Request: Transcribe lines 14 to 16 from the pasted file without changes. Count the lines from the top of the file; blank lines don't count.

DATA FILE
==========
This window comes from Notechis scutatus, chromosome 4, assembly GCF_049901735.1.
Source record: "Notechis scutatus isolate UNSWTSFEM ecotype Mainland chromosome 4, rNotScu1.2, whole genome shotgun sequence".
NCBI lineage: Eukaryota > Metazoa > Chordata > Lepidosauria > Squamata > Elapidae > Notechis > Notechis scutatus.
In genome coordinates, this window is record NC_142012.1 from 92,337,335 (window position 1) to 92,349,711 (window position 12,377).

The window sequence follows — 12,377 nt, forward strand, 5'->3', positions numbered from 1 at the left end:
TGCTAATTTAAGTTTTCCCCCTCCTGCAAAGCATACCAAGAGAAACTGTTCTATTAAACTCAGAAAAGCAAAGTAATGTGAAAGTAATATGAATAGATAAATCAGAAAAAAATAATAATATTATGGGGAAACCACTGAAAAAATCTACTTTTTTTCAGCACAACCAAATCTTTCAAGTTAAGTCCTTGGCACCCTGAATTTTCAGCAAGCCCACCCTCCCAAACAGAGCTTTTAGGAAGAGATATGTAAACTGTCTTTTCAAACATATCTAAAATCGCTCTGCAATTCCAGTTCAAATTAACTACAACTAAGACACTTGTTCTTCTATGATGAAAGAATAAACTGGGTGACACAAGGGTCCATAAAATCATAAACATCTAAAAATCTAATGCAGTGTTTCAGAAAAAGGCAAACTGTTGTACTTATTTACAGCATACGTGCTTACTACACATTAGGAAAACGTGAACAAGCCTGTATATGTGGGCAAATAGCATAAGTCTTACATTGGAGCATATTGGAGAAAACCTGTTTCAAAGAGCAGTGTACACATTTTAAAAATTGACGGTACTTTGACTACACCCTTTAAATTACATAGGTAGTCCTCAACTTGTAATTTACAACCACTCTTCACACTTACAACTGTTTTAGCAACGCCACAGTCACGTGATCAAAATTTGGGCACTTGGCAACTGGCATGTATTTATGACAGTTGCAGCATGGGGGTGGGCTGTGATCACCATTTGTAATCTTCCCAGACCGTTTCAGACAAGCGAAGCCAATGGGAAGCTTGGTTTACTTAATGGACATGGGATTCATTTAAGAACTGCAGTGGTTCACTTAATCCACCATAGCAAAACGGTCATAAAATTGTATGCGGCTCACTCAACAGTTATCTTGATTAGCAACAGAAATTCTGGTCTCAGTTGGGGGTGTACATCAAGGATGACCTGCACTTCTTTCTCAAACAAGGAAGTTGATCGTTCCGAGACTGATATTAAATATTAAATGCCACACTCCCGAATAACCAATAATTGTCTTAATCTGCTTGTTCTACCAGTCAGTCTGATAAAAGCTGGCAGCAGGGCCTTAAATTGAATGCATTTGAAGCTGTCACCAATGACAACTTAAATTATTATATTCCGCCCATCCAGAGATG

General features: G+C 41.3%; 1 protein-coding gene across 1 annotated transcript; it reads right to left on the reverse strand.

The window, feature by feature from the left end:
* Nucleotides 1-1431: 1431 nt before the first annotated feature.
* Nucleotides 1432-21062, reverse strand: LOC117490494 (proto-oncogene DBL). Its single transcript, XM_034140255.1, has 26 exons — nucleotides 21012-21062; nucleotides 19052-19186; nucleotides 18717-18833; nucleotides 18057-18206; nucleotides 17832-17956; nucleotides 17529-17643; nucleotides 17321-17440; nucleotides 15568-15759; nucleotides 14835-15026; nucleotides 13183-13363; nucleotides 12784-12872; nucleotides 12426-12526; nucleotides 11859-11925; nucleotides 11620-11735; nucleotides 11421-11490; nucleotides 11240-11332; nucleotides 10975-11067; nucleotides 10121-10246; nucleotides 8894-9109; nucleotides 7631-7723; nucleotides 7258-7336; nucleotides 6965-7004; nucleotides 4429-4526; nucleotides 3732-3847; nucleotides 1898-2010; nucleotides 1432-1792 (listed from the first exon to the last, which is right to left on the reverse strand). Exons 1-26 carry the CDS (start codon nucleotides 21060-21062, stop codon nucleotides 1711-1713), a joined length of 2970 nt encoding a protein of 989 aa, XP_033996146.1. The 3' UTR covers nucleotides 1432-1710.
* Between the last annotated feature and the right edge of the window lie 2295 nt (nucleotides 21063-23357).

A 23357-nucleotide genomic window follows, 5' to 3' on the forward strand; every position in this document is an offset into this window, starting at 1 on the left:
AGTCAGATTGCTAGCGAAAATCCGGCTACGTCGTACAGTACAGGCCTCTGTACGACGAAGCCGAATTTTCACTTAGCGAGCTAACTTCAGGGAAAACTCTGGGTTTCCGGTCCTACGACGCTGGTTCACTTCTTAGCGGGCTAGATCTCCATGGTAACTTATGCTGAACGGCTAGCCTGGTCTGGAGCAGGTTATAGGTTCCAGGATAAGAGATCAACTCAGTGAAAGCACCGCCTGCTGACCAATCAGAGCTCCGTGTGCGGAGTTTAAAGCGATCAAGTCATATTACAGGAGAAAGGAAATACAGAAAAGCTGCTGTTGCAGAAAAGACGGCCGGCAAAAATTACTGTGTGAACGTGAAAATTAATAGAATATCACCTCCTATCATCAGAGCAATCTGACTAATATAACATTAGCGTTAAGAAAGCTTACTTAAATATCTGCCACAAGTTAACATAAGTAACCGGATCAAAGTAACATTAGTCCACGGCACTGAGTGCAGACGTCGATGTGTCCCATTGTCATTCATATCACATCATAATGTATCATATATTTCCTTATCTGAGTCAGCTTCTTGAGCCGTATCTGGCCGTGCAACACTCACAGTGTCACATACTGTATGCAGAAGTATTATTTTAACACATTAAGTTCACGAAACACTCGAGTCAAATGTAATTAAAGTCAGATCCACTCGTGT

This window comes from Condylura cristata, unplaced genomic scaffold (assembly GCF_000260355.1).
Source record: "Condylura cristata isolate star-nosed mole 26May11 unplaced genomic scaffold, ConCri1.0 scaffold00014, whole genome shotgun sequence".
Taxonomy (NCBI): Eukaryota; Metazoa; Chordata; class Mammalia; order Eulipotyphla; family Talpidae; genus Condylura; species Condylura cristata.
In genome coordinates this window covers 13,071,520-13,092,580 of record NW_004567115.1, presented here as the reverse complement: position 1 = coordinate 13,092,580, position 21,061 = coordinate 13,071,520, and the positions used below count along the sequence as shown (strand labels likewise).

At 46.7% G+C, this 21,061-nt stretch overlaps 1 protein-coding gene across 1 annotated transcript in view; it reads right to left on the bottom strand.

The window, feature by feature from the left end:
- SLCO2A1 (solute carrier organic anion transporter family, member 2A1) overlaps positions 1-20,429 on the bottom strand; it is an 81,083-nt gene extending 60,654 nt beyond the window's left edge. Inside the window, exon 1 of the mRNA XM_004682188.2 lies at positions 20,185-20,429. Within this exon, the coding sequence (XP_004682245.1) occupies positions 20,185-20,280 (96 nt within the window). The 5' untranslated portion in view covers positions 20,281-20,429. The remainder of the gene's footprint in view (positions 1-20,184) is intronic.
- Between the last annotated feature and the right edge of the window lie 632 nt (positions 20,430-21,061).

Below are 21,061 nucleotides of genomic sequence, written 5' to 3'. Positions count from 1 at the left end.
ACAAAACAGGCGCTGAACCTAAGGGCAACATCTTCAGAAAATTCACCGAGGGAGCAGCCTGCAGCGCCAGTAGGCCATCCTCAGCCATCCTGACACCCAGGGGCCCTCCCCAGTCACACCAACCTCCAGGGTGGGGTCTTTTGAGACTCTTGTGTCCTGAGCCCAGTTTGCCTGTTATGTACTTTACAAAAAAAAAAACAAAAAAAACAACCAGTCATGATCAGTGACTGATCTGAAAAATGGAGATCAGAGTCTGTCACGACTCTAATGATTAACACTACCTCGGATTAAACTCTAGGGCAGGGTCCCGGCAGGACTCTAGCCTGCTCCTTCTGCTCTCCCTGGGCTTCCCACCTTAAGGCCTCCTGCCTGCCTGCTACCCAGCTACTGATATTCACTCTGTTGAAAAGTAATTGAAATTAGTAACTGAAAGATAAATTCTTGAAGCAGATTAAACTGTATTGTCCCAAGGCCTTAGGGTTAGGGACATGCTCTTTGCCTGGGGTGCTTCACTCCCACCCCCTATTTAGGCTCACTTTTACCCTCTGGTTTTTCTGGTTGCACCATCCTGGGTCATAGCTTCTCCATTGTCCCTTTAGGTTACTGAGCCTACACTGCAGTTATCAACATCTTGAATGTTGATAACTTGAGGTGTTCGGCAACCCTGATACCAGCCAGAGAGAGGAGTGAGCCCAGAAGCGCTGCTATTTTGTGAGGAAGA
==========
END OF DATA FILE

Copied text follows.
This window comes from Condylura cristata, unplaced genomic scaffold (assembly GCF_000260355.1).
Source record: "Condylura cristata isolate star-nosed mole 26May11 unplaced genomic scaffold, ConCri1.0 scaffold00014, whole genome shotgun sequence".
Taxonomy (NCBI): Eukaryota; Metazoa; Chordata; class Mammalia; order Eulipotyphla; family Talpidae; genus Condylura; species Condylura cristata.